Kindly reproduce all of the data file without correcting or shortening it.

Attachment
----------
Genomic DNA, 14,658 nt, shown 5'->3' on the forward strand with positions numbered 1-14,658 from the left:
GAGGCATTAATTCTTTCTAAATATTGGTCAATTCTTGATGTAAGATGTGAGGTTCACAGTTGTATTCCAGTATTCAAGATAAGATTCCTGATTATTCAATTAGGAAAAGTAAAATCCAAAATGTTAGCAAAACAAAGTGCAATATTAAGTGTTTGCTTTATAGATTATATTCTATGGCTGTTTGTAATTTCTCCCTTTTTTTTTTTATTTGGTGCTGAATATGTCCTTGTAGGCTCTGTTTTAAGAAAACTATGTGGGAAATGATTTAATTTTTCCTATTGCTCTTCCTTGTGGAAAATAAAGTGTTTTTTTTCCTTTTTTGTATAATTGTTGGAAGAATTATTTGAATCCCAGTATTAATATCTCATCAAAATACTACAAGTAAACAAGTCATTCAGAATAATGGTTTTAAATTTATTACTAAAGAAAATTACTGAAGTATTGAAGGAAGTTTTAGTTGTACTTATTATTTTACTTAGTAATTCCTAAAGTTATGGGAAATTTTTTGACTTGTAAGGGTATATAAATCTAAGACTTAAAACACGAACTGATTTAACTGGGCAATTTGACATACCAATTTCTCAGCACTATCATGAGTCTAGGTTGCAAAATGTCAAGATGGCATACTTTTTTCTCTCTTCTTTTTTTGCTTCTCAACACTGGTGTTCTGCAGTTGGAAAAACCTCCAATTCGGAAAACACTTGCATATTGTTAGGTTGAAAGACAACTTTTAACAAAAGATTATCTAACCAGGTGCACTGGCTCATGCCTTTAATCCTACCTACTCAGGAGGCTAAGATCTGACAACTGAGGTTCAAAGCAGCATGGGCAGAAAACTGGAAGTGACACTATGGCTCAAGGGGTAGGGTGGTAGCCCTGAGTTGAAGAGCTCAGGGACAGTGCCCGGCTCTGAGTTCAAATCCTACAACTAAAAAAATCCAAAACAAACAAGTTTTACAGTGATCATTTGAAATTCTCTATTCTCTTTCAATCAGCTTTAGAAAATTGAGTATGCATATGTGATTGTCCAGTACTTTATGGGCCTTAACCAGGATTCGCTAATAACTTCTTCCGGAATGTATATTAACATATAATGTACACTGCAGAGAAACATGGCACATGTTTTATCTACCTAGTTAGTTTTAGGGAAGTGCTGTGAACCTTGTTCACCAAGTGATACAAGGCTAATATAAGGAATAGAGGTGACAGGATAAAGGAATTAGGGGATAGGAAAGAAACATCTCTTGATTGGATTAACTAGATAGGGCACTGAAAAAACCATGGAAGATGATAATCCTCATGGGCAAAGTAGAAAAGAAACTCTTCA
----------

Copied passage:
Genomic DNA, 14,658 nt, shown 5'->3' on the forward strand with positions numbered 1-14,658 from the left:
GAGGCATTAATTCTTTCTAAATATTGGTCAATTCTTGATGTAAGATGTGAGGTTCACAGTTGTATTCCAGTATTCAAGATAAGATTCCTGATTATTCAATTAGGAAAAGTAAAATCCAAAATGTTAGCAAAACAAAGTGCAATATTAAGTGTTTGCTTTATAGATTATATTCTATGGCTGTTTGTAATTTCTCCCTTTTTTTTTTTATTTGGTGCTGAATATGTCCTTGTAGGCTCTGTTTTAAGAAAACTATGTGGGAAATGATTTAATTTTTCCTATTGCTCTTCCTTGTGGAAAATAAAGTGTTTTTTTTCCTTTTTTGTATAATTGTTGGAAGAATTATTTGAATCCCAGTATTAATATCTCATCAAAATACTACAAGTAAACAAGTCATTCAGAATAATGGTTTTAAATTTATTACTAAAGAAAATTACTGAAGTATTGAAGGAAGTTTTAGTTGTACTTATTATTTTACTTAGTAATTCCTAAAGTTATGGGAAATTTTTTGACTTGTAAGGGTATATAAATCTAAGACTTAAAACACGAACTGATTTAACTGGGCAATTTGACATACCAATTTCTCAGCACTATCATGAGTCTAGGTTGCAAAATGTCAAGATGGCATACTTTTTTCTCTCTTCTTTTTTTGCTTCTCAACACTGGTGTTCTGCAGTTGGAAAAACCTCCAATTCGGAAAACACTTGCATATTGTTAGGTTGAAAGACAACTTTTAACAAAAGATTATCTAACCAGGTGCACTGGCTCATGCCTTTAATCCTACCTACTCAGGAGGCTAAGATCTGACAACTGAGGTTCAAAGCAGCATGGGCAGAAAACTGGAAGTGACACTATGGCTCAAGGGGTAGGGTGGTAGCCCTGAGTTGAAGAGCTCAGGGACAGTGCCCGGCTCTGAGTTCAAATCCTACAACTAAAAAAATCCAAAACAAACAAGTTTTACAGTGATCATTTGAAATTCTCTATTCTCTTTCAATCAGCTTTAGAAAATTGAGTATGCATATGTGATTGTCCAGTACTTTATGGGCCTTAACCAGGATTCGCTAATAACTTCTTCCGGAATGTATATTAACATATAATGTACACTGCAGAGAAACATGGCACATGTTTTATCTACCTAGTTAGTTTTAGGGAAGTGCTGTGAACCTTGTTCACCAAGTGATACAAGGCTAATATAAGGAATAGAGGTGACAGGATAAAGGAATTAGGGGATAGGAAAGAAACATCTCTTGATTGGATTAACTAGATAGGGCACTGAAAAAACCATGGAAGATGATAATCCTCATGGGCAAAGTAGAAAAGAAACTCTTCA